published Sunday, March 14th, 2010

Pending state involvement at Howard brings uncertainty

by Kelli Gauthier
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    Staff Photo by Matt Fields-Johnson/Chattanooga Times Free Press Howard School of Academics and Technology is located on Market Street south of Interstate 24.

News of a potential state “takeover” at Howard School of Academics and Technology has left much of the school’s staff and supporters in the dark, they say.

Because no decisions have been made about the extent to which the state Department of Education will intervene in what it’s calling a “persistently failing school,” teachers, parents, students and community members are left wondering.

“I think there’s a lot of confusion,” said Howard parent Kevin Robinson.

Mr. Robinson said he wishes school system administrators had briefed parents and community members on Howard’s future rather than letting them read about it in the media.

Hamilton County Schools Superintendent Jim Scales said administrators plan to hold an assembly once state officials complete their plan.

Although even he doesn’t know the details of Howard’s future, Dr. Scales said he will request that principal Paul Smith be allowed to stay.

“We have documented progress under him, so it makes no sense to come in and take the principal out,” he said. “He’ll be going into his fourth year, and we’re not going to find anyone out there who knows the community better than Paul Smith. That person doesn’t exist.”

Along with a dozen other schools across the state, Howard has been identified for inclusion in an “Achievement School District,” which means the state will have expanded authority in those schools.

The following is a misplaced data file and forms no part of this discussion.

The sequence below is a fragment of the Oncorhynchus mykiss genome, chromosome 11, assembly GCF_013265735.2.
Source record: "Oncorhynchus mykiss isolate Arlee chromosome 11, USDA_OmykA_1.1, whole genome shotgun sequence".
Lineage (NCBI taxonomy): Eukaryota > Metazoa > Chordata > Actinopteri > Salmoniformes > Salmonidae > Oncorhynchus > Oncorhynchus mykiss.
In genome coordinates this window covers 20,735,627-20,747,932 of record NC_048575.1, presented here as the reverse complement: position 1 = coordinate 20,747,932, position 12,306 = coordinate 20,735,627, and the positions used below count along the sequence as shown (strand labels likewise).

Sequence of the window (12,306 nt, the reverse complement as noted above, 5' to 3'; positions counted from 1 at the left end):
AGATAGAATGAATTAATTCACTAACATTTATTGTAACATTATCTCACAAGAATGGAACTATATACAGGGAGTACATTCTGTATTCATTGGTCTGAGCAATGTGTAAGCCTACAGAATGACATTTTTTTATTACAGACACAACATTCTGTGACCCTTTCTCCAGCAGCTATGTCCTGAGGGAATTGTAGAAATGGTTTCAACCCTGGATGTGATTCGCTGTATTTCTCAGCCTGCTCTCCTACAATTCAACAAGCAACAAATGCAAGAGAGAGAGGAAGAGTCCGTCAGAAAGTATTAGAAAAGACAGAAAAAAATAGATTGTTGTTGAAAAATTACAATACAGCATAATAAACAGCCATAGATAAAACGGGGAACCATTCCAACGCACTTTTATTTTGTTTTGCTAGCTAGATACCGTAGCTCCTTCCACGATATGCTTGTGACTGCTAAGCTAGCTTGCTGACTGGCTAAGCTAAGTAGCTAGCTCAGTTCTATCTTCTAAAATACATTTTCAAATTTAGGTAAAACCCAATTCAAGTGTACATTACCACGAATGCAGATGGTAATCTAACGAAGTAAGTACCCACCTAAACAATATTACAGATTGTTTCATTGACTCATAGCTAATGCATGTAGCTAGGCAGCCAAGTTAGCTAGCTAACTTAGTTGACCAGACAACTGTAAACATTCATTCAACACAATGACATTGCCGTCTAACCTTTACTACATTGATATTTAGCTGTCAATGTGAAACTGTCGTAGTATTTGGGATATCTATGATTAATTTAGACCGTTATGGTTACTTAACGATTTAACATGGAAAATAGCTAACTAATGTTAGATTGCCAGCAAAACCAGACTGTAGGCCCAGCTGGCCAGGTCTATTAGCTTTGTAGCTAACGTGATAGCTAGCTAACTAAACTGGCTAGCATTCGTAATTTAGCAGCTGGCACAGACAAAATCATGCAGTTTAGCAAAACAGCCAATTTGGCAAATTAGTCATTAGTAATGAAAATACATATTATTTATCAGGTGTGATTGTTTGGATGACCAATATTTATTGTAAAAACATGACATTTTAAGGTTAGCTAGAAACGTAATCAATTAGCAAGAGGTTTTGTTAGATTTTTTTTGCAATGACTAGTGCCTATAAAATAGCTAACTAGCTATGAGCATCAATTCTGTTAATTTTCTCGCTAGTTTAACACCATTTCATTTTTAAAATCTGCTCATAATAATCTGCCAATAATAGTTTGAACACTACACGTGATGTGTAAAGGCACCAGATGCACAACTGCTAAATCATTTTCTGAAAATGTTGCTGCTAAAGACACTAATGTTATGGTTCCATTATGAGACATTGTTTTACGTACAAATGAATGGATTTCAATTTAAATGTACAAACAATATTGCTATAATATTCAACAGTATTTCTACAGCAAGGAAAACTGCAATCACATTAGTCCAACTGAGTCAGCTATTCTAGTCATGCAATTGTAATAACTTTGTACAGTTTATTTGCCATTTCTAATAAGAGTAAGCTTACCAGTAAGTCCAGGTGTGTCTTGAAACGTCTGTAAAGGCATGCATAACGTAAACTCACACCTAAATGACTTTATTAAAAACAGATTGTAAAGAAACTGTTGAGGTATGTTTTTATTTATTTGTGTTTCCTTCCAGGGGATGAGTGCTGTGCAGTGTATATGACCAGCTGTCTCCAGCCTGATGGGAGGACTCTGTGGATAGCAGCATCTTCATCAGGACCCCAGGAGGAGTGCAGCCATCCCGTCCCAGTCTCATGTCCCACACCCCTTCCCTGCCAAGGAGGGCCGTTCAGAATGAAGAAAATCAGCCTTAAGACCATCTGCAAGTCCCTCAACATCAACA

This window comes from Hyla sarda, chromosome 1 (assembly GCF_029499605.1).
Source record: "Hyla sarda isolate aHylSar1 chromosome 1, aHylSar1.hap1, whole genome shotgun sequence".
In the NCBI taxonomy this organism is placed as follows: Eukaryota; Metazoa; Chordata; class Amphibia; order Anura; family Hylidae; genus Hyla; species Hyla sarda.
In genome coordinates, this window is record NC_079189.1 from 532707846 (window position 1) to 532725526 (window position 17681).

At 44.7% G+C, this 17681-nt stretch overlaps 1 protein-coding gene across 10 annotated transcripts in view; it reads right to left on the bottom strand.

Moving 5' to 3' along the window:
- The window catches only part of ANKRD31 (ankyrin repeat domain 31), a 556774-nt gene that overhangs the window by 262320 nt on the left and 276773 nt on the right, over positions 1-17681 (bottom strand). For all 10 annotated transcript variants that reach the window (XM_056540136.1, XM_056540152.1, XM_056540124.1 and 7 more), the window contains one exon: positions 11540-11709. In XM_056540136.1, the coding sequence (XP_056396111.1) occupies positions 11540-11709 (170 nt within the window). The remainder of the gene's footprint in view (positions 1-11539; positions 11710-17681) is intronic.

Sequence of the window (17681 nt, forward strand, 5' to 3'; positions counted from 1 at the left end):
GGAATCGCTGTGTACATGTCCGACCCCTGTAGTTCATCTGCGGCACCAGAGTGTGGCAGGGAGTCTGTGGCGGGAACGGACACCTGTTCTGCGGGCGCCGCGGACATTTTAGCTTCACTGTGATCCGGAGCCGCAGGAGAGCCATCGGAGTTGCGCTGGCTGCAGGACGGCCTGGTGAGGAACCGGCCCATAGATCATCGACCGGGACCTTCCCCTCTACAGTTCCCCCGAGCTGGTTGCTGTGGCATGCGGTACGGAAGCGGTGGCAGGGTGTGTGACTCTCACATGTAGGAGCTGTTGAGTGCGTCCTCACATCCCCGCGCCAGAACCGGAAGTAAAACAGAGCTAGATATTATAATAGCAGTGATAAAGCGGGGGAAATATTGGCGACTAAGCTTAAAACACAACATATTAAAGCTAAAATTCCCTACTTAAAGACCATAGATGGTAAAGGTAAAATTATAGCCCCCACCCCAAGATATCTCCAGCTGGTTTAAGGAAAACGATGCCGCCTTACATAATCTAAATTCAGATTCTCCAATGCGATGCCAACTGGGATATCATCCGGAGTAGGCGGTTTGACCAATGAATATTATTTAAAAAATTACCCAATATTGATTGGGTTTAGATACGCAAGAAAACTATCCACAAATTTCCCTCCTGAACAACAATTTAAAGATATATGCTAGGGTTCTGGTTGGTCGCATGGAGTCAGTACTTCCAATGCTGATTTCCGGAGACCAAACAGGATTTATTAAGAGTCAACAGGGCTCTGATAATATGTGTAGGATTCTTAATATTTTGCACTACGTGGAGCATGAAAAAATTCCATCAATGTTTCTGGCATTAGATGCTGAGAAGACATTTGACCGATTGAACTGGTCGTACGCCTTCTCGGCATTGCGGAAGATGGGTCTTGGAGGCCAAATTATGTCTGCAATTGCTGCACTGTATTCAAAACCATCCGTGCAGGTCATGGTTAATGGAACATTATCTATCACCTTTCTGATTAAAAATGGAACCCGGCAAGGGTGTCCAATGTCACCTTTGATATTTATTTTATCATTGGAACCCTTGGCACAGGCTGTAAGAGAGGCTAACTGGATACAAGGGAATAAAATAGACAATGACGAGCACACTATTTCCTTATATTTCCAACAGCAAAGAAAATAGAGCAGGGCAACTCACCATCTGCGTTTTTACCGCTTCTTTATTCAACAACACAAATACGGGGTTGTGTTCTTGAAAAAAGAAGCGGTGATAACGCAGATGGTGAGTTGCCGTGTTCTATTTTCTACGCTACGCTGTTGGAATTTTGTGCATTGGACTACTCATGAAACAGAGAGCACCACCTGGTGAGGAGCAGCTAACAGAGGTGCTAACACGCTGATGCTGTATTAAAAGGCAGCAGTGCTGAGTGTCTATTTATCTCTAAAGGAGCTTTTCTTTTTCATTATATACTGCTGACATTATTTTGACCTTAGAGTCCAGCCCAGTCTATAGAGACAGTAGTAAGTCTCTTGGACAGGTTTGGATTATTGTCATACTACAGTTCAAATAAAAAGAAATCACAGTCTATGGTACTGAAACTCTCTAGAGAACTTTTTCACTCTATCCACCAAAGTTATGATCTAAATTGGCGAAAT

Dr. Scales is waiting to meet with Tennessee Education Commissioner Tim Webb to negotiate which of four options will be applied to Howard. Those options are:

n “Turnaround,” in which a new principal selects staff, creates financial incentives and adopts a new instruction program;

n Reopening as a charter school;

n Closing down;

n “Transformation,” in which a new principal uses the state’s revamped evaluation system to keep effective teachers, works with a nonprofit partner and implements more rigorous courses.

Dr. Smith said his faculty and students are anxious to hear what will happen to Howard, but he simply is waiting for final word from the state.

“The fate of this school is in the hands of the state department,” he said.

Howard curriculum coordinator Glenn Perry said that, for those students and teachers who are aware of what’s going on, the news has an impact on morale.

“We’ve been ‘on notice’ before, but with the new legislation, the old storyline is a little different now. It is all the more imminent,” he said. “As teachers, we sometimes have to ignore what’s going on in the background and keep doing our best for (students). I don’t consider that I work at a failing school.”

Howard junior Keontae Bush said he thinks school officials don’t want students to know all the details of what’s going on, but he still hears teachers talking quietly about it.

But fellow junior LaToesha Green said she thinks that, for the most part, her classmates have picked up on Howard’s situation.

“I just hope they don’t shut the school down, that’s all I hope,” she said. “I love Dr. Smith.”

Continue reading by following these links to related stories:

Article: Race to the Top could bring drastic personnel changes

Article: Scales mulls options for Howard

Article: Gang summit offers solutions

about Kelli Gauthier...

Kelli Gauthier covers K-12 education in Hamilton County for the Times Free Press. She started at the paper as an intern in 2006, crisscrossing the region writing feature stories from Pikeville, Tenn., to Lafayette, Ga. She also covered crime and courts before taking over the education beat in 2007. A native of Frederick, Md., Kelli came south to attend Southern Adventist University in Collegedale, where she earned a bachelor’s degree in print journalism. Before newspapers, ...

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elvisd said...

A charter school is nothing but repackaging, just like being a "school of science and technology". Then it'll be a magnet school, or whatever.
Part of the blame must begin with parents so indifferent that the district spent thousands of dollars rerouting the bus schedule for Howard so the school would start later, since the truancy was so abysmal. Of course, parents are sacred. Only students, teachers, and administrators are supposed to be accountable, by society's reckoning.

March 14, 2010 at 8:41 a.m.
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